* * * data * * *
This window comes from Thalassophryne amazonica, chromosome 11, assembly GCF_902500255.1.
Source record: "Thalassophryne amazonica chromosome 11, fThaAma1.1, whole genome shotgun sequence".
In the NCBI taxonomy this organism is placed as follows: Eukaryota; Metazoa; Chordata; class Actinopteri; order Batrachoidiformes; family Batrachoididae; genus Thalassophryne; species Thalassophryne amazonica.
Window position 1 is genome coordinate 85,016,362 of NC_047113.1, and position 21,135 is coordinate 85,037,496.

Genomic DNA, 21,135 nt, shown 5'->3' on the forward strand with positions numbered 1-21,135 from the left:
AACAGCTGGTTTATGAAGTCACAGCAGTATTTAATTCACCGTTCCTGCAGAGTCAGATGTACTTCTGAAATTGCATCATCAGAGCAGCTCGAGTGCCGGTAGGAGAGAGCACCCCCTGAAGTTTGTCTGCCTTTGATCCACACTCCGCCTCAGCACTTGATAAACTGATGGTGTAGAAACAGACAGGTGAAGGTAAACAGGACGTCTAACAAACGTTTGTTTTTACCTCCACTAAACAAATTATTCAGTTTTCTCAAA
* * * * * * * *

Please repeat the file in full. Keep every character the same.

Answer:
This window comes from Thalassophryne amazonica, chromosome 11, assembly GCF_902500255.1.
Source record: "Thalassophryne amazonica chromosome 11, fThaAma1.1, whole genome shotgun sequence".
In the NCBI taxonomy this organism is placed as follows: Eukaryota; Metazoa; Chordata; class Actinopteri; order Batrachoidiformes; family Batrachoididae; genus Thalassophryne; species Thalassophryne amazonica.
Window position 1 is genome coordinate 85,016,362 of NC_047113.1, and position 21,135 is coordinate 85,037,496.

Genomic DNA, 21,135 nt, shown 5'->3' on the forward strand with positions numbered 1-21,135 from the left:
AACAGCTGGTTTATGAAGTCACAGCAGTATTTAATTCACCGTTCCTGCAGAGTCAGATGTACTTCTGAAATTGCATCATCAGAGCAGCTCGAGTGCCGGTAGGAGAGAGCACCCCCTGAAGTTTGTCTGCCTTTGATCCACACTCCGCCTCAGCACTTGATAAACTGATGGTGTAGAAACAGACAGGTGAAGGTAAACAGGACGTCTAACAAACGTTTGTTTTTACCTCCACTAAACAAATTATTCAGTTTTCTCAAA